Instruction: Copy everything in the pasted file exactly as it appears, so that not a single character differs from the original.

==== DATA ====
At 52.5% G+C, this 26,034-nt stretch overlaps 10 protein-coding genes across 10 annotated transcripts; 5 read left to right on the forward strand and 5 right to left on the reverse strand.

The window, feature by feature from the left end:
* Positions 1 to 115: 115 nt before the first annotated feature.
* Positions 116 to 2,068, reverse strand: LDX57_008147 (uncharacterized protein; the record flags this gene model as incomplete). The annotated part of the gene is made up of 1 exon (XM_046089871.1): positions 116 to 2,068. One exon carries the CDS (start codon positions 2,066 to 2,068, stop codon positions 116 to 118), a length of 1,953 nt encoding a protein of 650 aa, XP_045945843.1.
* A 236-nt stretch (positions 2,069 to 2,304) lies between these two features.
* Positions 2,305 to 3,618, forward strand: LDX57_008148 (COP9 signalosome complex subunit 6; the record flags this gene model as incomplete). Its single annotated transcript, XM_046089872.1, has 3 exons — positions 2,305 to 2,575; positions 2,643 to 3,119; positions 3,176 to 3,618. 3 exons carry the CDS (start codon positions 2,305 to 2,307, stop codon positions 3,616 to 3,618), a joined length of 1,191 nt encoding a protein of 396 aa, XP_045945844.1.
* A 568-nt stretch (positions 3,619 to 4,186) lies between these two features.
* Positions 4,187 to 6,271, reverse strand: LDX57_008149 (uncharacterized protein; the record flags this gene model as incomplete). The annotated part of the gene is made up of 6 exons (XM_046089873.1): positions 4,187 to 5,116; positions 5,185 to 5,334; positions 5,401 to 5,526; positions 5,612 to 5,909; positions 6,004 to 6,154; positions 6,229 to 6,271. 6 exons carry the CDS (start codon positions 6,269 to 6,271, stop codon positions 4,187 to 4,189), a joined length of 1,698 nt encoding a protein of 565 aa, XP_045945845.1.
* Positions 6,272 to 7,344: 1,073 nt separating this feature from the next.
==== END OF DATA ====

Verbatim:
At 52.5% G+C, this 26,034-nt stretch overlaps 10 protein-coding genes across 10 annotated transcripts; 5 read left to right on the forward strand and 5 right to left on the reverse strand.

The window, feature by feature from the left end:
* Positions 1 to 115: 115 nt before the first annotated feature.
* Positions 116 to 2,068, reverse strand: LDX57_008147 (uncharacterized protein; the record flags this gene model as incomplete). The annotated part of the gene is made up of 1 exon (XM_046089871.1): positions 116 to 2,068. One exon carries the CDS (start codon positions 2,066 to 2,068, stop codon positions 116 to 118), a length of 1,953 nt encoding a protein of 650 aa, XP_045945843.1.
* A 236-nt stretch (positions 2,069 to 2,304) lies between these two features.
* Positions 2,305 to 3,618, forward strand: LDX57_008148 (COP9 signalosome complex subunit 6; the record flags this gene model as incomplete). Its single annotated transcript, XM_046089872.1, has 3 exons — positions 2,305 to 2,575; positions 2,643 to 3,119; positions 3,176 to 3,618. 3 exons carry the CDS (start codon positions 2,305 to 2,307, stop codon positions 3,616 to 3,618), a joined length of 1,191 nt encoding a protein of 396 aa, XP_045945844.1.
* A 568-nt stretch (positions 3,619 to 4,186) lies between these two features.
* Positions 4,187 to 6,271, reverse strand: LDX57_008149 (uncharacterized protein; the record flags this gene model as incomplete). The annotated part of the gene is made up of 6 exons (XM_046089873.1): positions 4,187 to 5,116; positions 5,185 to 5,334; positions 5,401 to 5,526; positions 5,612 to 5,909; positions 6,004 to 6,154; positions 6,229 to 6,271. 6 exons carry the CDS (start codon positions 6,269 to 6,271, stop codon positions 4,187 to 4,189), a joined length of 1,698 nt encoding a protein of 565 aa, XP_045945845.1.
* Positions 6,272 to 7,344: 1,073 nt separating this feature from the next.